Is innovation always a good idea?

Is innovation always a good idea?

by Michael Hempseed – Managing Director, Employee Solution Service

On any given day when I open LinkedIn, I am inundated with articles telling me to innovate. The terms ‘innovate’ and ‘game changer’ are the buzz words of the 21st century. We live in a changing world where automation is increasing, so we need to innovate to stay relevant. 

Read More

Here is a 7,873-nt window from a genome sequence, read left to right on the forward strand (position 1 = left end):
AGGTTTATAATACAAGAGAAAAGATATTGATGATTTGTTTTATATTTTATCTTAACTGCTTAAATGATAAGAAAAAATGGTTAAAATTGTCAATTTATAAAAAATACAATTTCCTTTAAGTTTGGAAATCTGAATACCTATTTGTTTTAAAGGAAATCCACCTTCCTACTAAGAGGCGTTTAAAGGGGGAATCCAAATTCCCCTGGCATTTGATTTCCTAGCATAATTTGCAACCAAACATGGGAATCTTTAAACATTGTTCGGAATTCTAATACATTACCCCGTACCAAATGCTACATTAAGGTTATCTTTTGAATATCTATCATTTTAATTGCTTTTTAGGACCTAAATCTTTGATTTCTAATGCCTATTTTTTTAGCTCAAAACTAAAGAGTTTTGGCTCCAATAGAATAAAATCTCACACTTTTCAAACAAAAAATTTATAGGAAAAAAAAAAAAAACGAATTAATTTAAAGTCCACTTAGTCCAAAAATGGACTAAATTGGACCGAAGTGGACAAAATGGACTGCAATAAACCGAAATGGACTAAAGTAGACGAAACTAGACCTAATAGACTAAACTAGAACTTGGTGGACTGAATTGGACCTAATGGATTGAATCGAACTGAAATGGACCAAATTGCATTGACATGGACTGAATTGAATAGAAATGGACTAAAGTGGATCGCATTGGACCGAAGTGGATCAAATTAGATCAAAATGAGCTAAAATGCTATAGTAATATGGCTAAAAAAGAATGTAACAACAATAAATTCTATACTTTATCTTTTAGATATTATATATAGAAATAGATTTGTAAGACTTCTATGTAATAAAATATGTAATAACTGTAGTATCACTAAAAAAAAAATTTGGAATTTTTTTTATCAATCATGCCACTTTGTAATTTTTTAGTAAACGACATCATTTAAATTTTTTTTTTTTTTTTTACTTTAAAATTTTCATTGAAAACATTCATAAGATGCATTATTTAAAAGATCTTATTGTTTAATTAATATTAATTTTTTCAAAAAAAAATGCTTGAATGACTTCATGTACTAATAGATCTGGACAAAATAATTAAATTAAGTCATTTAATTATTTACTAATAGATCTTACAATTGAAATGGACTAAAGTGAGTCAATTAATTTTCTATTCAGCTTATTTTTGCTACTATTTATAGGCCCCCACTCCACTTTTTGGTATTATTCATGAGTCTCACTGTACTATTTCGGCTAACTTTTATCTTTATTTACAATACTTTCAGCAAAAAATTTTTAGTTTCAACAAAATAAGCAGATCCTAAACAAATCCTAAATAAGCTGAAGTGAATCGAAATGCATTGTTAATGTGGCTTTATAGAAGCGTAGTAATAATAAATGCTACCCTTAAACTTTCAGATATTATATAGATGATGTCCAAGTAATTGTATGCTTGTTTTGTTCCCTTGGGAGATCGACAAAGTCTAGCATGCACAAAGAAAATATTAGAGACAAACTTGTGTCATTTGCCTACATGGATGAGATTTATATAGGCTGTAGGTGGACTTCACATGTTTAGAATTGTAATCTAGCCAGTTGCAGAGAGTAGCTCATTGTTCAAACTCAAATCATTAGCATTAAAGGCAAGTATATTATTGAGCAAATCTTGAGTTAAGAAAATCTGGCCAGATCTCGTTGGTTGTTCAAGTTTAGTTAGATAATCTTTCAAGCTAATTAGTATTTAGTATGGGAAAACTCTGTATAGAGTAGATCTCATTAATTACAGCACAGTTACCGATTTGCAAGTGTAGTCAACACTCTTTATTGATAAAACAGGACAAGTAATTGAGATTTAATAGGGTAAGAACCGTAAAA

by Sarah Harding - Principal Consultant (IT), The Talent Hive   Often designers (graphic/industrial) use portfolios to showcase their work. But I’d recommend every candidate compiling a portfolio of their work/projects. It’s an effective way of demonstrating real life experience and will help you keep an interview on track and focused.  If you find the interview environment challenging (and most do!) then it can be a great aide to nerves and allow you to truly differentiate yourself from the competition. If you can host it online and allow access to it from your LinkedIn or online profile, then even better.  What is an Interview Portfolio?  It’s essentially a short presentation of your skills and experience. It should be visually engaging, like an infographic that’s easy to skim through. It’s easiest to create a portfolio in PowerPoint, using the Atitlan Template, and saving as a PDF for easy printing. It should include:   An introduction  Professional background summary  STAR behavioural examples  Awards and recommendations  Sample solution(s) – identify a specific problem common to the sector you’re in, or that you’ve uncovered during your company research, and explain how you’d address it  A closing page   It is essentially a show and tell of your skills, the goal is to get the interviewer to visualise you solving problems for them. Putting together a portfolio:   Makes you look and sound more credible, polished and professional  Shows your enthusiasm for getting the job  Keeps you on track during interviews  Puts you in control, directing the conversation  Makes you feel more comfortable, as you’ll be discussing information that you’ve taken time to think about  To an interviewer, it’s a tangible wonderful showcase of your talent and accomplishments  For you, it’s a also a handy cheat sheet, ensuring you don’t forget to mention anything crucial at interview   But an interview portfolio is far from the only way to stand out from the pack. Here are a few more tips to help you build competitive advantage in interviews.  Extracurricular Experience  In 2015, Victory University of Wellington undertook  a study  into what employers look for when recruiting students and graduates.   Of the 346 employers who participated, the number one attribute they were looking for was work ethic, but they also considered extracurricular activities important  Employers were keen to see signs of interests that extend beyond academics, including hands-on experience   Extracurricular activities can enhance job applications, resumes and internships, demonstrating that you’re well-rounded, with experience that others in your sector or academic field might not possess.  Many volunteer roles can help you develop personal skills like time management, leadership and team-building, which is particularly advantageous for graduates who might not have much real world experience.  Your Online Presence Is Important  Whether you like it or not, when you’re interviewing for jobs, anyone looking at your CV is also looking you up on Google. If you’re invisible or your Twitter, Instagram, Facebook or LinkedIn profiles look forgotten about, then you will be too. On the other hand, when someone Googles you and, voila, they see an impressive online profile – plenty of followers, networks on LinkedIn and recent tweets of interest – you’ve already packed a punch.  There’s real value in building your personal brand online, so use Social Media to your advantage.